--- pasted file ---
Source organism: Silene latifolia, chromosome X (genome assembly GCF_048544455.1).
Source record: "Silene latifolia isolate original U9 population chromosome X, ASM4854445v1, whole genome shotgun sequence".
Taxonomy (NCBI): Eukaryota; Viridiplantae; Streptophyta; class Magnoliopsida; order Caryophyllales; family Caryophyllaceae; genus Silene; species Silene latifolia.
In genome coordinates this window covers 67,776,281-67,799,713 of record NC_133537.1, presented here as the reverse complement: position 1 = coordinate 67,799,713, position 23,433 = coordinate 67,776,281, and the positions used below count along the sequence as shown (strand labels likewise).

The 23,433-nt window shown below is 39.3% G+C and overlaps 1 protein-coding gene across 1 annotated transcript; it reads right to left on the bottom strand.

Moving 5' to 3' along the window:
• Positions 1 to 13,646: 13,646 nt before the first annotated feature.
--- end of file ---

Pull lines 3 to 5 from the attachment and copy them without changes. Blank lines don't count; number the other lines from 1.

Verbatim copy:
Taxonomy (NCBI): Eukaryota; Viridiplantae; Streptophyta; class Magnoliopsida; order Caryophyllales; family Caryophyllaceae; genus Silene; species Silene latifolia.
In genome coordinates this window covers 67,776,281-67,799,713 of record NC_133537.1, presented here as the reverse complement: position 1 = coordinate 67,799,713, position 23,433 = coordinate 67,776,281, and the positions used below count along the sequence as shown (strand labels likewise).

The 23,433-nt window shown below is 39.3% G+C and overlaps 1 protein-coding gene across 1 annotated transcript; it reads right to left on the bottom strand.